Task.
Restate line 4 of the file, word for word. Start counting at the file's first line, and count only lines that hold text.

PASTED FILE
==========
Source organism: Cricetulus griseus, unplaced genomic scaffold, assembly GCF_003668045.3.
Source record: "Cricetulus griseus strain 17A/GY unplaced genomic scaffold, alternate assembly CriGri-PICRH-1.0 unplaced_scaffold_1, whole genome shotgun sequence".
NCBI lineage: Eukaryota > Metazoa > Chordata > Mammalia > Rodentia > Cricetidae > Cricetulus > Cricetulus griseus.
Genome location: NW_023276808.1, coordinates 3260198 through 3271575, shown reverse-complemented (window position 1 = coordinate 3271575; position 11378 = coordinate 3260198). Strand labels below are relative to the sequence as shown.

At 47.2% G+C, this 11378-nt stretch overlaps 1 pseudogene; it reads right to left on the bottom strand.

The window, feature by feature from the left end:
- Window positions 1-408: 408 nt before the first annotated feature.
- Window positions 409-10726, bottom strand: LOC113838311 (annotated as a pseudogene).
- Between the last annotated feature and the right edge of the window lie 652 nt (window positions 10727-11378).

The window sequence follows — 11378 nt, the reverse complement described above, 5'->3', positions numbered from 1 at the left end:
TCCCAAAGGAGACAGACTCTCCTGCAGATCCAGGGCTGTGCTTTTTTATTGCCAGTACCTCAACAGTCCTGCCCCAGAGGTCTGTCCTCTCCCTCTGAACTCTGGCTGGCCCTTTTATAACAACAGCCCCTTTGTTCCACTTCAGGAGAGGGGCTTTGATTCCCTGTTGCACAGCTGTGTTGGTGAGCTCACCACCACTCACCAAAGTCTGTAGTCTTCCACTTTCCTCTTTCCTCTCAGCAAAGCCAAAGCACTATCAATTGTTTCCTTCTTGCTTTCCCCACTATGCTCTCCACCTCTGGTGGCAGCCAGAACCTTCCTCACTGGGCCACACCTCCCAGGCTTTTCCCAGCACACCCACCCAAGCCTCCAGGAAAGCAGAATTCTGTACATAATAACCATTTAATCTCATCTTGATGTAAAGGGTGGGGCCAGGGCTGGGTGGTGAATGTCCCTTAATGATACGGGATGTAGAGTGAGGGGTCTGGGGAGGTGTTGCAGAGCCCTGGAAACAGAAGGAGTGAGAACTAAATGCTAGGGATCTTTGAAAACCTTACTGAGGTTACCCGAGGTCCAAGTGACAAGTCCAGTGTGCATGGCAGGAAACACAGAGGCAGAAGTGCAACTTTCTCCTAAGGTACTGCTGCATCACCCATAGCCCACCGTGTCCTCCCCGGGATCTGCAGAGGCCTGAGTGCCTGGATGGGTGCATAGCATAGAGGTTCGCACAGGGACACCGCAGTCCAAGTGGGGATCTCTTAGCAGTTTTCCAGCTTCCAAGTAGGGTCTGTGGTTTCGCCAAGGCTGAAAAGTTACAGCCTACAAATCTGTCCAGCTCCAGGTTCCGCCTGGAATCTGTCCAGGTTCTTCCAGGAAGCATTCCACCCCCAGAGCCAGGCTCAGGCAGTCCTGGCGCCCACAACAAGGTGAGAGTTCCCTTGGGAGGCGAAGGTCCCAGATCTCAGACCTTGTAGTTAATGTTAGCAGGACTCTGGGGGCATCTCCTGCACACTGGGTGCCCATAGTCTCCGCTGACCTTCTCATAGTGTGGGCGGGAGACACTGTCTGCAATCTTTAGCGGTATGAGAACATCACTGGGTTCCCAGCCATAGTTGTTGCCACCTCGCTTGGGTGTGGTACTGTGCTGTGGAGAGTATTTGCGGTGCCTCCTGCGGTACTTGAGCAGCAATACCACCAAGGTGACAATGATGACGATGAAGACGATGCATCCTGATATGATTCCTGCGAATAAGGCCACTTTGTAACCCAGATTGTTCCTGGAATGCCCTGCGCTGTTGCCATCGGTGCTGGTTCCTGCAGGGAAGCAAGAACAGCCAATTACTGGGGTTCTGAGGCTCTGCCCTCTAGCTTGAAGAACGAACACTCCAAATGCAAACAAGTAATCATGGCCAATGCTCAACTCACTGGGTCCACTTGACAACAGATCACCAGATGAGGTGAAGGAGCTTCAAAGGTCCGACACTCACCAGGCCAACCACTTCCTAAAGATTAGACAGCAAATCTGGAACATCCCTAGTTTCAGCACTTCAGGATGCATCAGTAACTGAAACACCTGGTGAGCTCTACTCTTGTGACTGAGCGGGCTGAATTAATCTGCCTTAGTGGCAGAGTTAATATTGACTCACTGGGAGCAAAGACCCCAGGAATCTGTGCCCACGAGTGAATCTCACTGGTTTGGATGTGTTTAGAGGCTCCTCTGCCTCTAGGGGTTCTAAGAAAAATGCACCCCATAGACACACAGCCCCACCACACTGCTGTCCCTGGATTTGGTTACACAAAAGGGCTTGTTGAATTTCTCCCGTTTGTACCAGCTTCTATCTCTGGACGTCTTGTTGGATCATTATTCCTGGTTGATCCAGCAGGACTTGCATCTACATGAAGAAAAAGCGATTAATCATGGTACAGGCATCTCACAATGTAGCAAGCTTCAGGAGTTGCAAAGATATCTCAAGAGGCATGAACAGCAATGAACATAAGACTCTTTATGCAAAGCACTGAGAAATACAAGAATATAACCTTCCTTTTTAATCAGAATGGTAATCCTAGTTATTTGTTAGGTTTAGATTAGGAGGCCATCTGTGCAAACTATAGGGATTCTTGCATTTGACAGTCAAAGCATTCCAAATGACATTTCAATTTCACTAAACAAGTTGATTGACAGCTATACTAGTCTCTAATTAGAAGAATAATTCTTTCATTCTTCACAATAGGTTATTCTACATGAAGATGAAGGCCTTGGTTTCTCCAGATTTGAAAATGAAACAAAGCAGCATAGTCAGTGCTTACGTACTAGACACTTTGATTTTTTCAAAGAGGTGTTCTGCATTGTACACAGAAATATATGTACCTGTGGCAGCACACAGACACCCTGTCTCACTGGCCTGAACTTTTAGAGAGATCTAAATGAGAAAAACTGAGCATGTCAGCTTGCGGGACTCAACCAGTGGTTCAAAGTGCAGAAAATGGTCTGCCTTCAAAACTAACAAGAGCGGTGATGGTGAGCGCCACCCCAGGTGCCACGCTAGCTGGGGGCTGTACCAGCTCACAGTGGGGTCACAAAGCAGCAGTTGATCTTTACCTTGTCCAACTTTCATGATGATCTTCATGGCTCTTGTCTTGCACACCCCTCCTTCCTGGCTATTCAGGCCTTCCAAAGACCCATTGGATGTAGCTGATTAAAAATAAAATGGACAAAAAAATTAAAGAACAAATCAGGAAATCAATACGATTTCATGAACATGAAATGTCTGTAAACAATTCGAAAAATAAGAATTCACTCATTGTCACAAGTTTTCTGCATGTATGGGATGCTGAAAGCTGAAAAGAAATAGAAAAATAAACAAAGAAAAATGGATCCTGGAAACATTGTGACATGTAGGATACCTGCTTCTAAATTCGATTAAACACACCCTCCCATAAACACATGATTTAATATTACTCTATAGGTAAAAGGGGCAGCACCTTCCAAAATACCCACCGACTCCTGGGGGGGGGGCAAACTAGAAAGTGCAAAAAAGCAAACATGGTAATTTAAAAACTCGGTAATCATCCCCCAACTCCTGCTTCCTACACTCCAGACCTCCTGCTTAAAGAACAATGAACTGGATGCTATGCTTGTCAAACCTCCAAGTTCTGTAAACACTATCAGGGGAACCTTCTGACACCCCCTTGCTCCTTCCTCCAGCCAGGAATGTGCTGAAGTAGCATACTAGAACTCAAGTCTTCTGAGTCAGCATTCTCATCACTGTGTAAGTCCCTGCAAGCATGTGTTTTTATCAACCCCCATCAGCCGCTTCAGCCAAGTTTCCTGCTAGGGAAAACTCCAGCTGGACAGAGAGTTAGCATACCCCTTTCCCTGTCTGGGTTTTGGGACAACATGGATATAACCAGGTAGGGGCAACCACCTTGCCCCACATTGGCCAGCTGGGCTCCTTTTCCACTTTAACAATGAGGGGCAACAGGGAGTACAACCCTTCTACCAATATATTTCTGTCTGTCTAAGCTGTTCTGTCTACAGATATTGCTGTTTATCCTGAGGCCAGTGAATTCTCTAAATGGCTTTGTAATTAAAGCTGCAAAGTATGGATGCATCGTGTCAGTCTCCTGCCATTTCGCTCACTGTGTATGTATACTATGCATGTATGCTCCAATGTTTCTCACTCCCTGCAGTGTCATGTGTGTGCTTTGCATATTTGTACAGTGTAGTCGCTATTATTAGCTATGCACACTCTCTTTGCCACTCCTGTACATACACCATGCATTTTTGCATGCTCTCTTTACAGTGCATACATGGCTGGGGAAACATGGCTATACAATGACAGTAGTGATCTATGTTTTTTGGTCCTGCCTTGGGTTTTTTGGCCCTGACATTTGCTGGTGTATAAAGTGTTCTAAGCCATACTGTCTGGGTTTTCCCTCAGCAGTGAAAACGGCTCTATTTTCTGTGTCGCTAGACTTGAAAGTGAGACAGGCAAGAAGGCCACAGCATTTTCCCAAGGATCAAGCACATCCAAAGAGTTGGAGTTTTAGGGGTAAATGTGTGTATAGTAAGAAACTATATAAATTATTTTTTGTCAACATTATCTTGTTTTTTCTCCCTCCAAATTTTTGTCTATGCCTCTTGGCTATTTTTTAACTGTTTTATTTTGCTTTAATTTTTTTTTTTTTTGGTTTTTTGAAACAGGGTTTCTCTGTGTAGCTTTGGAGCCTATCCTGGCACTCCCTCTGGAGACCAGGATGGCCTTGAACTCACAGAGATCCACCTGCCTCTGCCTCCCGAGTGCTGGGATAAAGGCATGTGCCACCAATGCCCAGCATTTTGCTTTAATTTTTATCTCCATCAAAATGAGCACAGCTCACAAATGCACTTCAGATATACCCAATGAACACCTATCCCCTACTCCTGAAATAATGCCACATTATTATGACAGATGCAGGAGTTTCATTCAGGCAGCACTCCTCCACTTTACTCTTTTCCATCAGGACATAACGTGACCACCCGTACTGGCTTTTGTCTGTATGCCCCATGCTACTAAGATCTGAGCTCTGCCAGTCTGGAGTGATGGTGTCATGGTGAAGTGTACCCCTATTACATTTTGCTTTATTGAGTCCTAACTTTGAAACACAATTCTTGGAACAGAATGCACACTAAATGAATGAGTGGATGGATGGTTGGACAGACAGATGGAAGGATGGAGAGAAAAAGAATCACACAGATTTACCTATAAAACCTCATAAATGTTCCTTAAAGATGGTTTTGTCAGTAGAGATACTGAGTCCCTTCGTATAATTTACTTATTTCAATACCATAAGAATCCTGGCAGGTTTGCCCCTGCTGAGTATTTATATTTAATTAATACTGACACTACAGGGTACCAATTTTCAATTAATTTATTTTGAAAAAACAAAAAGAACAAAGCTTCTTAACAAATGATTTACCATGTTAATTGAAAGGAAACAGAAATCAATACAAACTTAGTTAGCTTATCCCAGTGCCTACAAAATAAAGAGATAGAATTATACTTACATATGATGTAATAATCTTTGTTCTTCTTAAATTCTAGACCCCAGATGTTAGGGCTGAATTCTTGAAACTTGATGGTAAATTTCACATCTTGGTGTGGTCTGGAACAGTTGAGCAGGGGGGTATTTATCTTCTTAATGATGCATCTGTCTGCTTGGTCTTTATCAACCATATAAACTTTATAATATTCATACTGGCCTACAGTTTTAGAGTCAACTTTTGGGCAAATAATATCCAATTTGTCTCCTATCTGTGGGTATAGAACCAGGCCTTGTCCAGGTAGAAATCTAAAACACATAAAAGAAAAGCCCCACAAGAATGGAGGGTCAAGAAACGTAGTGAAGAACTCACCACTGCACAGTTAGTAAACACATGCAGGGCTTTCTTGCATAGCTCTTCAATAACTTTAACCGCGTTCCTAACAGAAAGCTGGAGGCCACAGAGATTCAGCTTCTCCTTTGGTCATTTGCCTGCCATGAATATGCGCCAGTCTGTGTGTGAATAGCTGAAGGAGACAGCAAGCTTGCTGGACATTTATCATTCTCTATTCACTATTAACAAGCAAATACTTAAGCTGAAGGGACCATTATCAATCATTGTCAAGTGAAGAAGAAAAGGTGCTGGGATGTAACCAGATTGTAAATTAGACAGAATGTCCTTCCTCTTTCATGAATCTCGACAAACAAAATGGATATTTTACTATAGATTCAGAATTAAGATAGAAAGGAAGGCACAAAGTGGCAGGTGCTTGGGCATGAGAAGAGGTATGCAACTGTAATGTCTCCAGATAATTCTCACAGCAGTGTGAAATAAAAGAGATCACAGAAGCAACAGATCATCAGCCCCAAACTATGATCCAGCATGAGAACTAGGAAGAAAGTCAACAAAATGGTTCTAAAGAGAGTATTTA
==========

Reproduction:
Genome location: NW_023276808.1, coordinates 3260198 through 3271575, shown reverse-complemented (window position 1 = coordinate 3271575; position 11378 = coordinate 3260198). Strand labels below are relative to the sequence as shown.